NOTE: This article contains SPOILERS for “All-Star Batman” #1
Fans have been kept largely in the dark on the plot of DC’s brand new Dark Knight series, knowing only that “All-Star Batman” would be giving writer Scott Snyder a new chance to tell a different kind of Batman story, calling upon a variety of artists not quite possible on his previous run on the character. But the hopes and expectations of seeing Snyder taking charge of a title dubbed “All-Star” – when most of his “Batman” tales in DC’s New 52 would have been deserving of an “all-star” badge in their own rite – was never going to be kept in check. And with the first issue, Bruce Wayne’s road trip of treachery and betrayal with Two-Face at his side seems poised to be a story worth remembering. But it wasn’t the only story begun in the issue.
Along with the Two-Face story came a back-up addition, beginning with Bruce Wayne and his new ally/sidekick/partner, Lark (formerly known as Duke Thomas). The partnership had begun in “Batman: Rebirth” as Snyder handed writing duties off to Tom King, but from the first chapter offered here – and the “secret history” teased by Batman himself – it appears fans of the caped crusader and his past allies and sidekicks may have another irresistible reason to get on board “All-Star Batman.”
To get your own glimpse of the secret, we’re breaking down the closing chapter, dubbed “The Cursed Wheel,” and what connections it may have to other fan-favorite members of the Batman Family.
Duke Thomas a.k.a Lark
For those who may have followed Snyder to “All-Star” and missed out on the beginning of the story, we’ll keep it short. “Batman: Rebirth” #1 featured Bruce recruiting Duke (Gotham youth vigilante and possible Robin in an alternate future) into the Batcave, agreeing with the young man that he didn’t intend to make him his sidekick or second-stringer. In other words, the star of the “We Are Robin” comic series, in which young do-gooders adopt the idea of Batman’s sidekick for themselves, doesn’t actually need a Dark Knight to play the role. But it isn’t a future as ‘Robin’ that Bruce is aiming for, explaining that he’s “trying something new,” with later scenes showing that his bond with Duke was beginning as equals from the outset; not as a child to be mentored, as had been the case with Dick Grayson, Barbara Gordon… take your pick.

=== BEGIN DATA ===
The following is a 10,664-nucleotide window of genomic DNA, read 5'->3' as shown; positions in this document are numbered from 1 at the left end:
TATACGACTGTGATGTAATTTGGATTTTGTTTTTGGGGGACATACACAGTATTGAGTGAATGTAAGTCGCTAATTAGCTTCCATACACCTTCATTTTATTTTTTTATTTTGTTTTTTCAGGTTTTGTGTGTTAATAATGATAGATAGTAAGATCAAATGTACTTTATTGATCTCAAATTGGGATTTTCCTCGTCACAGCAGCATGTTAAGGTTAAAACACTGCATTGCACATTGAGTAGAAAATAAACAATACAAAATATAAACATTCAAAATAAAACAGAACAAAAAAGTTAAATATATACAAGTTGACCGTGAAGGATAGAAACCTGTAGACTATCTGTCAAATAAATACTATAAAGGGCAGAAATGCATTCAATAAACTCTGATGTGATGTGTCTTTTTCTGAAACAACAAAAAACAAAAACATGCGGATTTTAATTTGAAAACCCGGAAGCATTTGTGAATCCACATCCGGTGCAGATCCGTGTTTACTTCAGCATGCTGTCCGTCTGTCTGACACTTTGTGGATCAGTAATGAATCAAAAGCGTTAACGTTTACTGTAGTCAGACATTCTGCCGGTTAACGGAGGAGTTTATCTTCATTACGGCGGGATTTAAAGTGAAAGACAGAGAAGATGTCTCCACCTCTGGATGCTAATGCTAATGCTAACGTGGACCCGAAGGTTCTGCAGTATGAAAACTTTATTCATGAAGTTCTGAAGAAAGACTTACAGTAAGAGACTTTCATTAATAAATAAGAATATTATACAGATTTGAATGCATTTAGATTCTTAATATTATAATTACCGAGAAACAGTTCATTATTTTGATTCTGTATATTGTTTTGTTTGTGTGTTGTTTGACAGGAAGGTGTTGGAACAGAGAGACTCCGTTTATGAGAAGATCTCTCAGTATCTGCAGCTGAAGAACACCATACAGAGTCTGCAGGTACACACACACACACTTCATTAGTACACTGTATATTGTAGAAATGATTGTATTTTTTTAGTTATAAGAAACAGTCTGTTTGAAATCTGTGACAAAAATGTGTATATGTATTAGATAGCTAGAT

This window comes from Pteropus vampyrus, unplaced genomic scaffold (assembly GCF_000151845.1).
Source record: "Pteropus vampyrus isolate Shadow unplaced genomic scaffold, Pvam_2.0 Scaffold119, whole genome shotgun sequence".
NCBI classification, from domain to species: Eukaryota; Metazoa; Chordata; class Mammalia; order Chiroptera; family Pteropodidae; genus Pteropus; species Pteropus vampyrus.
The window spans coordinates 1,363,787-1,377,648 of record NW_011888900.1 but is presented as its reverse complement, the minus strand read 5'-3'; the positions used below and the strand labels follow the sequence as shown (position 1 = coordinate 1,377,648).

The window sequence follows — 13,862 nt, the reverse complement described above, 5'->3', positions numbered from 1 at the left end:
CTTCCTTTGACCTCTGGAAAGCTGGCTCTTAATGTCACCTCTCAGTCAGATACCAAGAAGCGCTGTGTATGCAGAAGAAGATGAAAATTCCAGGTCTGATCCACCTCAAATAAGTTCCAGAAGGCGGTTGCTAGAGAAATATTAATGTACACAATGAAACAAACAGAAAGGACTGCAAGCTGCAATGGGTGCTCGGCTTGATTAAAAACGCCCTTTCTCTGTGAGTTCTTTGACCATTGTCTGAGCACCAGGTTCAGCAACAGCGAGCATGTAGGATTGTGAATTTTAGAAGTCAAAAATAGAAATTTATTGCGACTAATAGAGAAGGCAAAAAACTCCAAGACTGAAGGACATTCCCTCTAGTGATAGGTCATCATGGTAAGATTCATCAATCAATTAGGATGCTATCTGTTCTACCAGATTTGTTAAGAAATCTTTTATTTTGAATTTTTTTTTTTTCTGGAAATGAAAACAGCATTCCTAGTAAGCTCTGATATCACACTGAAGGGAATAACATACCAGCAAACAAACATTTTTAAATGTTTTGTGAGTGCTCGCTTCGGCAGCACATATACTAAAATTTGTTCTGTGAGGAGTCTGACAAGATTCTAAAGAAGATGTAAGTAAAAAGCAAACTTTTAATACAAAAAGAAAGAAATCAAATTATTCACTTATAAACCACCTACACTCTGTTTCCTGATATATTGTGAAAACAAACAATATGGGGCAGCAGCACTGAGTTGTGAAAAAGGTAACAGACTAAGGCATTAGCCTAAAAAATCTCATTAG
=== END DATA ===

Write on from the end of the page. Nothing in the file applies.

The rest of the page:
That’s the exact moment that “All-Star” begins its back-up feature, showing what happens after the scene (in “Rebirth,” the action was interspliced with a strange new Calendar Man attack). But readers had no idea that the clarification of Duke’s training would be followed by the one teased in “All-Star,” as Batman begins by telling Duke that the next year of his life will be spent in training. Not training to be Batman’s sidekick, but the training “that comes next.”
The Cursed Wheel
The “training” is represented in a fairly… unexpected way. Not as writing, diagrams, or regimented disciplines, but a circle of fragmented colors. A circle that Alfred has come to call “The Cursed Wheel” – after all, Bruce Wayne’s faithful servant and Bat-ally helped him to create it. In short, the Wheel is a condensed version of the lifetime of training and discipline Bruce underwent before becoming the Bat (combined with the wisdom Alfred all-too-often offers into villains, their motivations, and the sides of humanity that Bruce is usually blind to). Arranged in sequence, the Wheel would, in theory, take a potential crimefighter through the hardest truths, and the most necessary ones, all needed to become the analytical, truth-seeking and unshakable figure that Batman has become. At least, that seems to be the plan.